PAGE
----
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» Film-Tech Forum   » Operations   » Digital Cinema Forum   » 4K vs. 2K - Do you see better image quality? (Page 1)

 
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Author Topic: 4K vs. 2K - Do you see better image quality?
John Pytlak
Film God

Posts: 9987
From: Rochester, NY 14650-1922
Registered: Jan 2000


 - posted 07-22-2004 10:11 AM      Profile for John Pytlak   Author's Homepage   Email John Pytlak   Send New Private Message       Edit/Delete Post 
In another thread, Aaron Haney wrote:

quote:
Oh yeah, and I have to say this movie ("Spiderman 2") looks really good. And no wonder, it employed a 4K digital intermediate. Here is an article discussing how the process was done at EFILM, although it is a little light on the technical details:

http://colorfront.com/index.php3?n=10&m=20

The article mentions how SFX shots were still done at 2K, even though the final digital master for the film was 4K. I think this shows in some places, especially the end credits, which exhibit a lot of aliasing. But overall, the image quality is really quite good.

Another recent movie that used 4K scanning and recording was "Stuart Little 2".

Does the increased resolution improve image quality on your screen?

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Steve Guttag
We forgot the crackers Gromit!!!

Posts: 12814
From: Annapolis, MD
Registered: Dec 1999


 - posted 07-22-2004 10:38 AM      Profile for Steve Guttag   Email Steve Guttag   Send New Private Message       Edit/Delete Post 
The end credits of Spider-Man 2 were HORRIBLE...to the point of embarassing. When the sound system credits hit...they actually pulsate just like a CRT monitor running an interlaced image of a white horizontal line.

Steve

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John Pytlak
Film God

Posts: 9987
From: Rochester, NY 14650-1922
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 - posted 07-22-2004 10:56 AM      Profile for John Pytlak   Author's Homepage   Email John Pytlak   Send New Private Message       Edit/Delete Post 
I have a gut feeling the closing credits were not 4K, and maybe not even close to 2K.

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Christian Appelt
Jedi Master Film Handler

Posts: 505
From: Frankfurt, Germany
Registered: Dec 2001


 - posted 07-22-2004 12:29 PM      Profile for Christian Appelt   Email Christian Appelt   Send New Private Message       Edit/Delete Post 
When I saw SPIDERMAN 2 yesterday, I found the image quite fine-grained, and many close ups and medium shots looked really good. But I missed sharpness and detail in almost any long shot, as it is with most Super 35 productions (so size does matter...).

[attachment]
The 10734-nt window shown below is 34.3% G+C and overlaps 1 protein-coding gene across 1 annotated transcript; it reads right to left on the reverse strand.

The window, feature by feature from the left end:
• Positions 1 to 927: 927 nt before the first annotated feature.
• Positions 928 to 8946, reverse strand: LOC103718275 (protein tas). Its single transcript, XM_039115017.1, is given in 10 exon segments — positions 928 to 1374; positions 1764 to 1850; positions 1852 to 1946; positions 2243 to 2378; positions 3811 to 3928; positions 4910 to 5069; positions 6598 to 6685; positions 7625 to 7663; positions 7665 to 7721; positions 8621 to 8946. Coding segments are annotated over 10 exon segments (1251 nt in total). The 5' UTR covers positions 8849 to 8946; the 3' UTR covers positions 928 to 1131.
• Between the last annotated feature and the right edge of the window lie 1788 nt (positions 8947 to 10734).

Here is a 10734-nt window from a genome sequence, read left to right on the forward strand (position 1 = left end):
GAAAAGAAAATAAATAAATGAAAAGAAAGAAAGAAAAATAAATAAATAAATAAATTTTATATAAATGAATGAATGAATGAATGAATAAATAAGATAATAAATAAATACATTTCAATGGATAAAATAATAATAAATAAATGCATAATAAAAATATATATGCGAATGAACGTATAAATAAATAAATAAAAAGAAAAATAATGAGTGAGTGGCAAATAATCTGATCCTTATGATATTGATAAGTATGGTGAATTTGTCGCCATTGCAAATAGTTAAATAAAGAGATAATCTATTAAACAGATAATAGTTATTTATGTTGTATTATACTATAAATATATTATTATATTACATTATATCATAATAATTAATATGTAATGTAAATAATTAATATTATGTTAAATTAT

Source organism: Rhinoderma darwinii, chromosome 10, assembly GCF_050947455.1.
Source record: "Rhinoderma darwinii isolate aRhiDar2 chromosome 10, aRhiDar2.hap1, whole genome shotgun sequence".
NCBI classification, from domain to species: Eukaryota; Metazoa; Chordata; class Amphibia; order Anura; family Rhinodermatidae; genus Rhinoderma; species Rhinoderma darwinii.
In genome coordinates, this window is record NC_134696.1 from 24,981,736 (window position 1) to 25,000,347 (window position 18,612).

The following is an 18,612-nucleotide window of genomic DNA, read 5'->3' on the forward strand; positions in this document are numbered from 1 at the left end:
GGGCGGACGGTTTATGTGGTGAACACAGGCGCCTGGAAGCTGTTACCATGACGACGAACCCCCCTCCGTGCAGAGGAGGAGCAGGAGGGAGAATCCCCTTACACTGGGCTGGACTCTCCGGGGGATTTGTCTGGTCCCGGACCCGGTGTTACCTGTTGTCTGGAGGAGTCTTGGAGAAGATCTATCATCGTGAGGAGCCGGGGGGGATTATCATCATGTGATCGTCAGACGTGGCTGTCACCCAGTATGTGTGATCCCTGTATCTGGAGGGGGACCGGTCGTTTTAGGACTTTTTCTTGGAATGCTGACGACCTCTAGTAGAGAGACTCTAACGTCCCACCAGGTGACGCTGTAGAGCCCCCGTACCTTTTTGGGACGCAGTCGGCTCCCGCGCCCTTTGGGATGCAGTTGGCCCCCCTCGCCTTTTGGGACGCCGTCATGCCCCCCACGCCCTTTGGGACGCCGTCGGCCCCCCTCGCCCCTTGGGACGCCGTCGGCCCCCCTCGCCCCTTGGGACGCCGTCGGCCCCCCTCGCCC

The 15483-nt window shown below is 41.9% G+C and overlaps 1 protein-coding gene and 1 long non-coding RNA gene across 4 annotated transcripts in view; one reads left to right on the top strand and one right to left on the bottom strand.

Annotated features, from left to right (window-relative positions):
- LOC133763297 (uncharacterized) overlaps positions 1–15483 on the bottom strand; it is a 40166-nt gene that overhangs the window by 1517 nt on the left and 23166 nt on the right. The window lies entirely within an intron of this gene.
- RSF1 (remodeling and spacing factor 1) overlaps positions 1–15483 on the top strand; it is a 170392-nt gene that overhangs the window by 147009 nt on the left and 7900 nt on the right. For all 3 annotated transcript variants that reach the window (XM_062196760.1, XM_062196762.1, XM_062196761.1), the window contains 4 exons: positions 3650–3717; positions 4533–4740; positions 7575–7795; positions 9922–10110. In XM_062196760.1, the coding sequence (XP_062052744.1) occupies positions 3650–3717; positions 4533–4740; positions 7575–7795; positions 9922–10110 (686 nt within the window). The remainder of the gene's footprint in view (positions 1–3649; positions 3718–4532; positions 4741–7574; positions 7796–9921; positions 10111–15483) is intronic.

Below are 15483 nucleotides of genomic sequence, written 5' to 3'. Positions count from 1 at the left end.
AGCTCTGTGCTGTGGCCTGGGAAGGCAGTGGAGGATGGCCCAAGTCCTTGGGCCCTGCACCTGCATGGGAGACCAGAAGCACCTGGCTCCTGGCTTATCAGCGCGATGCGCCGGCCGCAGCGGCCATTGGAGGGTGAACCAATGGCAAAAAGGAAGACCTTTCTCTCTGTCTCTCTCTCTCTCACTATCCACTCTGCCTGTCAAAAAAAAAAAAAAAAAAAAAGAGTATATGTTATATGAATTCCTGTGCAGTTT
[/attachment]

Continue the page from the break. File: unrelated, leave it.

Ill see the film again next weekend in a theatre where I can check the focus myself, because where I saw Part 2 they often have focus problems.
Certainly the movie looked much better to me than SPIDERMAN 1 which arrived over here in Germany grainy and unsharp, possible due to hastily produced internegs and/or prints, but the overall cinematography in Part 2 seems much better to me. In close up shots there is, however, what others have described as a "plastic look", but they did not spend much time making the actors look attractive, Kirsten Dunst looks good in the still image during the credits, from there on she is treated badly in terms of photography.

Just my $0.02...

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Ken Russell
Film Handler

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From: Smyrna, GA USA
Registered: Jun 2004


 - posted 07-22-2004 01:13 PM      Profile for Ken Russell   Email Ken Russell   Send New Private Message       Edit/Delete Post 
I agree with the take on the plastic image. Much of the special effects looked like a video game rendering. I have seen twice now, the first time having my hands on the equipment for the first time in 23 years but that's a another story.

My first viewing was at a small drive-in. The print was technically worse than poor. It looked like the platen (or what ever it is called that holds the negative against the film stock for exposure) was loose. The top of the image periodically drifted out of focus. My second viewing was in a hard top. That print was m-u-c-h better.

I read the article mentioned with interest as the last 30 years of my working life has been founded in computers (I do so miss the theaters and hope to be back in them soon). I did a little quick calculation. A 4K feature taking 35 TB is a chunk. The largest hard drive of the shelf for your PC is about 250 GB. There are 1000 GB in a TB (ok, 1024 for the other computer geeks). add it up and that is over 140 drives to hold one movie... WOW. I know, that's all of the shots that were sifted through in the editing process. Just the same, it is sobering to try to fathom the amount of "data" that we will have to transfer and store in order to make DCinema work. I can't wait [Wink]

Just another $.02 for the pot.

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Steve Scott
Phenomenal Film Handler

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From: Minneapolis, MN
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 - posted 07-22-2004 01:17 PM      Profile for Steve Scott   Email Steve Scott   Send New Private Message       Edit/Delete Post 
Shrek 2 also suffered from the same flicker during the end credits, I had a few people ask me if we had a xenon flicker.

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Mike Blakesley
Film God

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From: Forsyth, Montana
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 - posted 07-22-2004 01:33 PM      Profile for Mike Blakesley   Author's Homepage   Email Mike Blakesley   Send New Private Message       Edit/Delete Post 
There is a small bit in the new Boxoffice where somebody from TI says that "resolution {in digital cinema) is not as important as color depth to the audience." ....when I have the magazine in front of me I'll put in the exact words but that's the gist of it.

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John Pytlak
Film God

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From: Rochester, NY 14650-1922
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 - posted 07-22-2004 03:06 PM      Profile for John Pytlak   Author's Homepage   Email John Pytlak   Send New Private Message       Edit/Delete Post 
quote: Mike Blakesley
There is a small bit in the new Boxoffice where somebody from TI says that "resolution {in digital cinema) is not as important as color depth to the audience."
I agree. [Wink] As long as you are sitting far enough away from the screen. [Roll Eyes] Even an XGA projector looks okay from the back row. [thumbsdown]

The Digital Cinema Initiatives (DCI) member studios certainly sees a need for 4K:

http://millimeter.com/pressroom/video_dci_members_approve/

http://www.theasc.com/studio/index.htm?news/news_111403_dci.html~main

quote: